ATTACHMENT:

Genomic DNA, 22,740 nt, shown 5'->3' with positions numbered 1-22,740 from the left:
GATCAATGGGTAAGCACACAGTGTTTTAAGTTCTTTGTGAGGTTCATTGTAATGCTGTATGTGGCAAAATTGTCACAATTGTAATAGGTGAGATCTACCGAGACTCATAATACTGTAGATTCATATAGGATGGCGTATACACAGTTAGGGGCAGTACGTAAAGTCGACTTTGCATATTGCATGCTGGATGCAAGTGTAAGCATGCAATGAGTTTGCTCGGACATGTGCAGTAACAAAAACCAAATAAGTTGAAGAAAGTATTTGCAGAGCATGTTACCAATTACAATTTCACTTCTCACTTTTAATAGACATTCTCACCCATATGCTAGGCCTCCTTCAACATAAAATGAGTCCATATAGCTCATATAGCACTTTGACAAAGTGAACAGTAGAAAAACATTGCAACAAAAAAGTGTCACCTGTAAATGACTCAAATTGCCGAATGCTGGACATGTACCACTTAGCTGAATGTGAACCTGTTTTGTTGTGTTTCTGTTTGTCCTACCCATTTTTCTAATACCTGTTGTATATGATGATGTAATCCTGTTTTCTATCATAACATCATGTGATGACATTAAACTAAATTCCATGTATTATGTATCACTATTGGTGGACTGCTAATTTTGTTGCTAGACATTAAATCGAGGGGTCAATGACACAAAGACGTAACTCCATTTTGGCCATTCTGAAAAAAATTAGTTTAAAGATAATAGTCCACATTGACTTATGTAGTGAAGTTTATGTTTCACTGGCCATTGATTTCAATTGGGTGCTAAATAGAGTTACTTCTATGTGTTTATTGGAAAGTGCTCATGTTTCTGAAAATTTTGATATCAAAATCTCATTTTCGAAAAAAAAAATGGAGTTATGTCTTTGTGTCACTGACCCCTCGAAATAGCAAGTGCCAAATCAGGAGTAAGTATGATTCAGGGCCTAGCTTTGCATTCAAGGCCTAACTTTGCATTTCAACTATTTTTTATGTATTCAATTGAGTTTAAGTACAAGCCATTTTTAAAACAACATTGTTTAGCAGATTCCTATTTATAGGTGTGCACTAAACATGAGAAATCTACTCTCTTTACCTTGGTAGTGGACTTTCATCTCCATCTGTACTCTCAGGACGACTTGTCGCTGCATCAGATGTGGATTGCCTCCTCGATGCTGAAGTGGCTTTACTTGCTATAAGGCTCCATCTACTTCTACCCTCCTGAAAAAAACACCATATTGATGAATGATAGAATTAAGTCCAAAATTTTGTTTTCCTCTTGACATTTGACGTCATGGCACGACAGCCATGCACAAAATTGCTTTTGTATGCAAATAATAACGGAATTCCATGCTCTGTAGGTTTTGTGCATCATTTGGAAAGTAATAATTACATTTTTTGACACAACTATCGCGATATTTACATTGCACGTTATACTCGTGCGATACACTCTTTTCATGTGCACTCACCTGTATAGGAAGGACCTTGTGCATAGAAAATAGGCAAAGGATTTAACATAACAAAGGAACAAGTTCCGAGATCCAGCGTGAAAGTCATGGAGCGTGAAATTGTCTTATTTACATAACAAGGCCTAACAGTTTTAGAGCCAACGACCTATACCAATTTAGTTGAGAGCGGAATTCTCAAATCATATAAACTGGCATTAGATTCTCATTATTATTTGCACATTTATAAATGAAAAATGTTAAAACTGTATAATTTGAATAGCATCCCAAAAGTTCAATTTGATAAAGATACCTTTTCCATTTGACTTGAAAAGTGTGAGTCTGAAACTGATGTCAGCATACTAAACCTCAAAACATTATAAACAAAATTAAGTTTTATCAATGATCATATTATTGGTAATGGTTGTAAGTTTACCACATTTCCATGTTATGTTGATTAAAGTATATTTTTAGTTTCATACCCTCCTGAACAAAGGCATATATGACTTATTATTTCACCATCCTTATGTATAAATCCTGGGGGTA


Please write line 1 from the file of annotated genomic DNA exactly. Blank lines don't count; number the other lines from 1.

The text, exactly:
Genomic DNA, 22,740 nt, shown 5'->3' with positions numbered 1-22,740 from the left: